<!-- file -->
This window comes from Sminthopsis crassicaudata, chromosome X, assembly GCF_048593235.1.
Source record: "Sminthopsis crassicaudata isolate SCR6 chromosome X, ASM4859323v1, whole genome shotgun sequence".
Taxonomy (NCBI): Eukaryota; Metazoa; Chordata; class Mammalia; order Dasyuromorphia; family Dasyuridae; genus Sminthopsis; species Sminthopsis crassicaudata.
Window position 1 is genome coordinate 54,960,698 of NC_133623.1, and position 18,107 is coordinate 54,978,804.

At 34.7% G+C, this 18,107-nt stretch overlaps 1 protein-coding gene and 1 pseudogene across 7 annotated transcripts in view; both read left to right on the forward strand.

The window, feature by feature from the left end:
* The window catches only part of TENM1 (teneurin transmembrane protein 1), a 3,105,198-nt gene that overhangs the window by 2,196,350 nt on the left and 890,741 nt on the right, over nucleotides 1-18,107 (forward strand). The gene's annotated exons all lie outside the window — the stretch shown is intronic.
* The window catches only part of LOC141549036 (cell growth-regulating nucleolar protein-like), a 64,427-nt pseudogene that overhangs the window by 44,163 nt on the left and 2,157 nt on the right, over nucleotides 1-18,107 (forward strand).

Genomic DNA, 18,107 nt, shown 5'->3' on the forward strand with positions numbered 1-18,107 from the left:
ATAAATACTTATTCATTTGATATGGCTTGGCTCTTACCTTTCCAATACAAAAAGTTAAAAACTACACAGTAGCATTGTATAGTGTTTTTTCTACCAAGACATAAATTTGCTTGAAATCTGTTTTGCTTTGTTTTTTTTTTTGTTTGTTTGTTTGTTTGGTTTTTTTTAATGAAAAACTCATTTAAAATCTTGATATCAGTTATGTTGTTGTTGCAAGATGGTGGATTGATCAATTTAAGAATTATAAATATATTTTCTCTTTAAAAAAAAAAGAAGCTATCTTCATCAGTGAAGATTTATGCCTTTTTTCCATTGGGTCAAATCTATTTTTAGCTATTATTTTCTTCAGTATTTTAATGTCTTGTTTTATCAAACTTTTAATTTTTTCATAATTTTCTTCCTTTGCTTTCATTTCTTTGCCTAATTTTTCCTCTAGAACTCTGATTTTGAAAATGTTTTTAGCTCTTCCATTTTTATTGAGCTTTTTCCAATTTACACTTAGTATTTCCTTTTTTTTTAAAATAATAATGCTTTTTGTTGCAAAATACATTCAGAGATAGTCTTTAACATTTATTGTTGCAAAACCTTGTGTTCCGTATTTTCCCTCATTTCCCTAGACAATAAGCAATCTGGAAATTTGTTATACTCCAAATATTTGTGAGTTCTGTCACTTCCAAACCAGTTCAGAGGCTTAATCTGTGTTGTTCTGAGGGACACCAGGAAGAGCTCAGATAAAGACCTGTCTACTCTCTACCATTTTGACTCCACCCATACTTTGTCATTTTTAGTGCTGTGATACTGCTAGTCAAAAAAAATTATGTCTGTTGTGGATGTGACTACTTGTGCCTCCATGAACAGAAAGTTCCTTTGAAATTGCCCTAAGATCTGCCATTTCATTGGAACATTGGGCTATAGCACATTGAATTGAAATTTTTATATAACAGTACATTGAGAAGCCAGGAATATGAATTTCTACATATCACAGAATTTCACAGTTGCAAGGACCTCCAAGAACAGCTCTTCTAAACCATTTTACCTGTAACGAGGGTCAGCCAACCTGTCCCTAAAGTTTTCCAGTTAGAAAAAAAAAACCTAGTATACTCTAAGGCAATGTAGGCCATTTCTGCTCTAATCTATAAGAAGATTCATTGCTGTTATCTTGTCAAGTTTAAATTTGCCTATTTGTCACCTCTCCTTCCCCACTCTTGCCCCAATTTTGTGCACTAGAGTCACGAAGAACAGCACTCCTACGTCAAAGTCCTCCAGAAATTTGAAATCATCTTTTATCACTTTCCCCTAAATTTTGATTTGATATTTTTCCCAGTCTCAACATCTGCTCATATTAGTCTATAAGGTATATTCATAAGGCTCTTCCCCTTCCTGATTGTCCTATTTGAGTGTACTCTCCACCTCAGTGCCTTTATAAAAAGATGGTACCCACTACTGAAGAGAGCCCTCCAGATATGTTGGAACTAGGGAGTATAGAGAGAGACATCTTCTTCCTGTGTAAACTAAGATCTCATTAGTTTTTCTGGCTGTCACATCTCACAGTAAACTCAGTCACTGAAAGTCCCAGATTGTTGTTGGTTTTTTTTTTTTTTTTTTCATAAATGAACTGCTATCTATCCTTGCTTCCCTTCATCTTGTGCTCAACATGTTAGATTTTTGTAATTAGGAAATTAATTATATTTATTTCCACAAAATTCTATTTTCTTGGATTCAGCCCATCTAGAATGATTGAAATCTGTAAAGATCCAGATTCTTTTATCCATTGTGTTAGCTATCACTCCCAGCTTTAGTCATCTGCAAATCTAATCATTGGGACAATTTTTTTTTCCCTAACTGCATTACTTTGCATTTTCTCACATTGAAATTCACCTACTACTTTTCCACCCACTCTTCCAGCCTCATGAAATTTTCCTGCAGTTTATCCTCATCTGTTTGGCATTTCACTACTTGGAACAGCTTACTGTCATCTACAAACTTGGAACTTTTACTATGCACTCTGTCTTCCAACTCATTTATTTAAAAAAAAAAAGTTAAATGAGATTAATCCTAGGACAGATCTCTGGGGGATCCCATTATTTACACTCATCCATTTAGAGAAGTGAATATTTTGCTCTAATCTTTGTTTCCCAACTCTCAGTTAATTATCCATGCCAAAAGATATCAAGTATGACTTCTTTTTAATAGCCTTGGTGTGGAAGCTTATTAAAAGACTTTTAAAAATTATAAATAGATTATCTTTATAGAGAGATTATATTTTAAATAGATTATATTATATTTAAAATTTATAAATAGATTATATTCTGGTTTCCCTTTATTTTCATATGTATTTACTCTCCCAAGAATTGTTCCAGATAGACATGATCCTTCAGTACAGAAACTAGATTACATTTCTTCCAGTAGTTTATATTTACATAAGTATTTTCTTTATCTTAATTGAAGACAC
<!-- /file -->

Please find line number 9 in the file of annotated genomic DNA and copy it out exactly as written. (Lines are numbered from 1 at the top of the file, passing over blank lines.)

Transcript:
Genomic DNA, 18,107 nt, shown 5'->3' on the forward strand with positions numbered 1-18,107 from the left: